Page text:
Ru: I removed the 'sinister implications' bit from the reference to E-Dust. Given that The Culture has access to Gridfire (described by one person as the weaponary of the end of the universe, quite justifiably... from Consider Phlebas) and subatomic engineering (the memory of the Minds is binary, formed of columns of neutrons and protons held in hyperspace, allegedly... from the same book), and that they have also defeated Hegemonising Swarms (which sound like rogue nanotech to me), mere self replicating nanobots are rather tame by comparison.
: What the heck? I didn't change the 2001/2010 reference...
: That change seems to have been made by Kimiko Muffin
within 15 milliseconds of your change. So, we have a little audit-trial mechanical problem. Are the references right,now?
: Now it is.
: I added a bit about Star Trek: Voyager and their "pet Borg". Someone who has the series in more recent memory could probably make that entry much larger with more examples and details on gratuitous nanoprobe use. It might also be interesting how nanotech degrades from highly magical to pretty ordinary stuff in the series. (My first contribution, by the way - be gentle, etc.)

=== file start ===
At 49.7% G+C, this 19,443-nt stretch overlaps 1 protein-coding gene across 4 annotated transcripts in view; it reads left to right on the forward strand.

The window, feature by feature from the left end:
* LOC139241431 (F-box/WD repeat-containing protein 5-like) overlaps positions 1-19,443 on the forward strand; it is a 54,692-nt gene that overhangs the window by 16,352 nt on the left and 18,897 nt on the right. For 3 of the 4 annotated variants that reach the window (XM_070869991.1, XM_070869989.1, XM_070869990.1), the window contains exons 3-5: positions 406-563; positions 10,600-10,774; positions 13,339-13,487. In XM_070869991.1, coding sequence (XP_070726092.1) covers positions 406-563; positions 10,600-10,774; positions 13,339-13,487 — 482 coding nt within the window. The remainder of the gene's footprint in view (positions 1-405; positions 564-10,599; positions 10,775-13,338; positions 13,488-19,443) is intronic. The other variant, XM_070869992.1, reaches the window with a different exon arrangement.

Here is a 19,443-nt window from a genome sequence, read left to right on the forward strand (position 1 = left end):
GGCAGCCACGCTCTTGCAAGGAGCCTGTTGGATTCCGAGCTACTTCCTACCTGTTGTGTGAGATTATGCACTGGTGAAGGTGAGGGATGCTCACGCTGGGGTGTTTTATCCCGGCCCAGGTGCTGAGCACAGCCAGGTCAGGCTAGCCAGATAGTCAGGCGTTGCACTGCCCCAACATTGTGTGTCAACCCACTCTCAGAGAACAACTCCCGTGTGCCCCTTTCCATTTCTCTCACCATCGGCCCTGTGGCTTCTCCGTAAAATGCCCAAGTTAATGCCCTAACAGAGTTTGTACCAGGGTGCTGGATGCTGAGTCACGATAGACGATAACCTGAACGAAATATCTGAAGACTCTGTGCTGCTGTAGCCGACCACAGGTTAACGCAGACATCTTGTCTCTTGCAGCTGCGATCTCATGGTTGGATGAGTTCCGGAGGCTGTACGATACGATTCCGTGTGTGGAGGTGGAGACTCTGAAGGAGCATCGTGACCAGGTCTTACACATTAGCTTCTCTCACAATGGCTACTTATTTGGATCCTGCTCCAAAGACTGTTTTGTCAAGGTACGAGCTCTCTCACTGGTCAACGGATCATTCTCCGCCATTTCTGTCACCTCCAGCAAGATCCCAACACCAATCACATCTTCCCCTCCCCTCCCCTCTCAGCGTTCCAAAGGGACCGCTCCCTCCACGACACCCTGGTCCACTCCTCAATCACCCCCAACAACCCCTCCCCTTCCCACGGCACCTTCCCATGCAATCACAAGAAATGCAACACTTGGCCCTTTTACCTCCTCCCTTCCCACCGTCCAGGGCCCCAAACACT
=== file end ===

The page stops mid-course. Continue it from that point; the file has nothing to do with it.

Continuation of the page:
(random passer-by): I think the entry needs something to the effect that nanotechnology has become an annoyingly common form of deus ex machina in speculative fiction, televised or otherwise, these days. I've quoted H. G. Wells before, and I shall do it again: "If anything is possible, nothing is interesting." This was, by the way, one of the reasons I disliked Star Trek: The Next Generation so much. Wesley could do anything. The holodeck could do anything. Nanomachines could do anything. Which deus ex machina would you like to wrap the episode up this week? Bleah.
Cambias: I'm not sure the 2001/2010 reference is accurate. The Monoliths are certainly self-replicating, but they're not nanotechnology — they're big honkin' black monoliths! I suggest that just be cut out.
: In the book version of 2010, IIRC, nanoscale monoliths were used to turn Jupiter into a star.
Cambias: I don't think you do RC in this case. The monoliths in the novel were macroscopic objects. Unless someone can find an actual reference to the monoliths being nanotech, I'm going to cut the item from this page.
Regulus: Put in a little bit about the Bebop movie. I'm surprised it wasn't in there already; it's a great flick!
: in Cybergenerations, the Carbon Plague is fatal to adults, but it hasn't wiped them out. In fact the book has a section on how to integrate your Cyberpunk 2020 characters into a Cybergeneration game.
: Corrected and elaborated the entry.
: O NOES HER NANOMACHINES!!11
( ... sorry, I had the urge :] )
: Cut the following —
If someone can figure out how to translate this into English, it might
be worth restoring. But from what I can glean, I kind of doubt it.